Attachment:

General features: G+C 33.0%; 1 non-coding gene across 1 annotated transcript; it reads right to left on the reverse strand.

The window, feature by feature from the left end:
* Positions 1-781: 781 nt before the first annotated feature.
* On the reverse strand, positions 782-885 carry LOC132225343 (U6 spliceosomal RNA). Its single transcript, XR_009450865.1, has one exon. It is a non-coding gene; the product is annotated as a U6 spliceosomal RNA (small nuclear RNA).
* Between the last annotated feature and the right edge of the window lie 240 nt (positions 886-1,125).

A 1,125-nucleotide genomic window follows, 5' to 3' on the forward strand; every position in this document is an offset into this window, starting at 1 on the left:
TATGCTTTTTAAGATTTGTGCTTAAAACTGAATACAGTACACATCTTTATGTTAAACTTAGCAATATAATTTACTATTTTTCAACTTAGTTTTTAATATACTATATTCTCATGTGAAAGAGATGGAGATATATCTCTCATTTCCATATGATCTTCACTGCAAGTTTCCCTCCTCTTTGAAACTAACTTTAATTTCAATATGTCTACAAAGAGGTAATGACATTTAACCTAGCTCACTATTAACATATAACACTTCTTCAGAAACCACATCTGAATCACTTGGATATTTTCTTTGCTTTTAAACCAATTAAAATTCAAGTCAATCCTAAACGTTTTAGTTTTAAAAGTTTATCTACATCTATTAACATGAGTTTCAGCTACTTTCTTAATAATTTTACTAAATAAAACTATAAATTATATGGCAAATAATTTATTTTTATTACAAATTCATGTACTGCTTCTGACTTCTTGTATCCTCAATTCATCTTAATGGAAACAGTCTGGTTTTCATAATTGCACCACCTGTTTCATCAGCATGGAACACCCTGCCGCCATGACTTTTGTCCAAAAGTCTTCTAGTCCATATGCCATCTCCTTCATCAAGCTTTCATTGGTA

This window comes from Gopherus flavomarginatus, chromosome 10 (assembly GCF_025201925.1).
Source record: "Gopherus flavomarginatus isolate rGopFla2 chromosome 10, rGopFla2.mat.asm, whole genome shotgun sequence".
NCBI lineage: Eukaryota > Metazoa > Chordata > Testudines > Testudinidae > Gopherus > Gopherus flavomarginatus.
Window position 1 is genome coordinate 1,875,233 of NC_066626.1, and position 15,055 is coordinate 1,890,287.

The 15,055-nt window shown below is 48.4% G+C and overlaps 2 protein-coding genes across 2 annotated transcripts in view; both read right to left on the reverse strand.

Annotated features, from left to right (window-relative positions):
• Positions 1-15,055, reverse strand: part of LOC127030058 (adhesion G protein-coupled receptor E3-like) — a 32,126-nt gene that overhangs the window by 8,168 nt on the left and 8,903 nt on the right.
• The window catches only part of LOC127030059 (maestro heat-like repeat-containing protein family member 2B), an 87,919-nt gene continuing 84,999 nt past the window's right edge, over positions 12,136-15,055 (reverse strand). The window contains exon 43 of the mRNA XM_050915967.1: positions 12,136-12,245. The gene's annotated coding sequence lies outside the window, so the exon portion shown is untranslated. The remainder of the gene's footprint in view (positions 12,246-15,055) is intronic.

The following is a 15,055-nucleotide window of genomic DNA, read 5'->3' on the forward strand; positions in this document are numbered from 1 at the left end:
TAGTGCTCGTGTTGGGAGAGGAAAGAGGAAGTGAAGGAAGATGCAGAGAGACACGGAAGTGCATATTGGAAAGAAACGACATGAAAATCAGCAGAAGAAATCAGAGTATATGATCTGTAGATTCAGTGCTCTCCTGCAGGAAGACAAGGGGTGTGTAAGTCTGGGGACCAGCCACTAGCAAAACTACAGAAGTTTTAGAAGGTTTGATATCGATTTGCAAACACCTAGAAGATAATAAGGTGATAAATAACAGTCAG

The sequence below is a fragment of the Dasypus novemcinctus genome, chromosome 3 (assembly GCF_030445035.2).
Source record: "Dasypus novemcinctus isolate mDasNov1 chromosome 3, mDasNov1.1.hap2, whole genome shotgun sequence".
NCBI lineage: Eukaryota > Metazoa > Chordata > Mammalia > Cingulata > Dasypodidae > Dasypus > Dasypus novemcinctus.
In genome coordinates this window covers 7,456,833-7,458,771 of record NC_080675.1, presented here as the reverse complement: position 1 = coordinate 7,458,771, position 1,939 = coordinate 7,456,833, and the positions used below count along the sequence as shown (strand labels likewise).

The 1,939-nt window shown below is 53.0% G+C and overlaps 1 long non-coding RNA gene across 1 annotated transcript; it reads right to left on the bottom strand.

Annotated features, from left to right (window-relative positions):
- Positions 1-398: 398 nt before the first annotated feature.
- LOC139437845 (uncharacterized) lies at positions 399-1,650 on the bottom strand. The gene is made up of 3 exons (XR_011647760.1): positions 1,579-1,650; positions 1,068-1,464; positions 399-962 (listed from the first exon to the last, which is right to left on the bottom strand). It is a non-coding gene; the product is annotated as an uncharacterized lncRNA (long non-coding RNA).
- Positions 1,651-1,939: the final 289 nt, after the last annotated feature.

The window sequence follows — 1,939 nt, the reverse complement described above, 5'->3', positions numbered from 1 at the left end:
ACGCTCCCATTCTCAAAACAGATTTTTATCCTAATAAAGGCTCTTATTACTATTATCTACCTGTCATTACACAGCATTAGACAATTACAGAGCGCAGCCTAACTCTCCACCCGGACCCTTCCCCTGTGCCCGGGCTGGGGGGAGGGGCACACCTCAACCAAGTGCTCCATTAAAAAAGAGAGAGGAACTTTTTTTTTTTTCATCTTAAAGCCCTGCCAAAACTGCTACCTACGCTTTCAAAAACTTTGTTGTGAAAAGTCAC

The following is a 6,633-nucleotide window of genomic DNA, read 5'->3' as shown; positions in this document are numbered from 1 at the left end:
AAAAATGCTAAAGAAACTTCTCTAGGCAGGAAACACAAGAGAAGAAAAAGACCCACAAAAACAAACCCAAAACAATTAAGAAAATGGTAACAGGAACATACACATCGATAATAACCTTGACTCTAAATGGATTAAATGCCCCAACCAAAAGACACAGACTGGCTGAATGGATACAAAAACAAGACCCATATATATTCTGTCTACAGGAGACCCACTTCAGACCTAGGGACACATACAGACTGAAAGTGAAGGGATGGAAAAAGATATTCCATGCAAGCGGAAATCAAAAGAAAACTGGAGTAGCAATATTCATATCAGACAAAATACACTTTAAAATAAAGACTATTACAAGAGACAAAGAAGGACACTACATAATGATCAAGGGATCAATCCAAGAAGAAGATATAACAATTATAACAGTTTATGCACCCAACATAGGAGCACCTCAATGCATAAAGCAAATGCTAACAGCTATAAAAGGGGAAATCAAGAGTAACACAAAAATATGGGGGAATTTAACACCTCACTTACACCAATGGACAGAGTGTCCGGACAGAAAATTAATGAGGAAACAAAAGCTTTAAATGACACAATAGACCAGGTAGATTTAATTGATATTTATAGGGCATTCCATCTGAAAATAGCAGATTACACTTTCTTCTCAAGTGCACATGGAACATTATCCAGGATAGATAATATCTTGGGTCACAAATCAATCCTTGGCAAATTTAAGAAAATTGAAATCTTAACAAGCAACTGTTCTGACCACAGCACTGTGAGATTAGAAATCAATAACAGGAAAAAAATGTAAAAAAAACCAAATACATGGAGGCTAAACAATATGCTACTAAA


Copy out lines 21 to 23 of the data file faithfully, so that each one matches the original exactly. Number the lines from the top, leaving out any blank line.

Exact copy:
In genome coordinates this window covers 7,456,833-7,458,771 of record NC_080675.1, presented here as the reverse complement: position 1 = coordinate 7,458,771, position 1,939 = coordinate 7,456,833, and the positions used below count along the sequence as shown (strand labels likewise).

The 1,939-nt window shown below is 53.0% G+C and overlaps 1 long non-coding RNA gene across 1 annotated transcript; it reads right to left on the bottom strand.

Annotated features, from left to right (window-relative positions):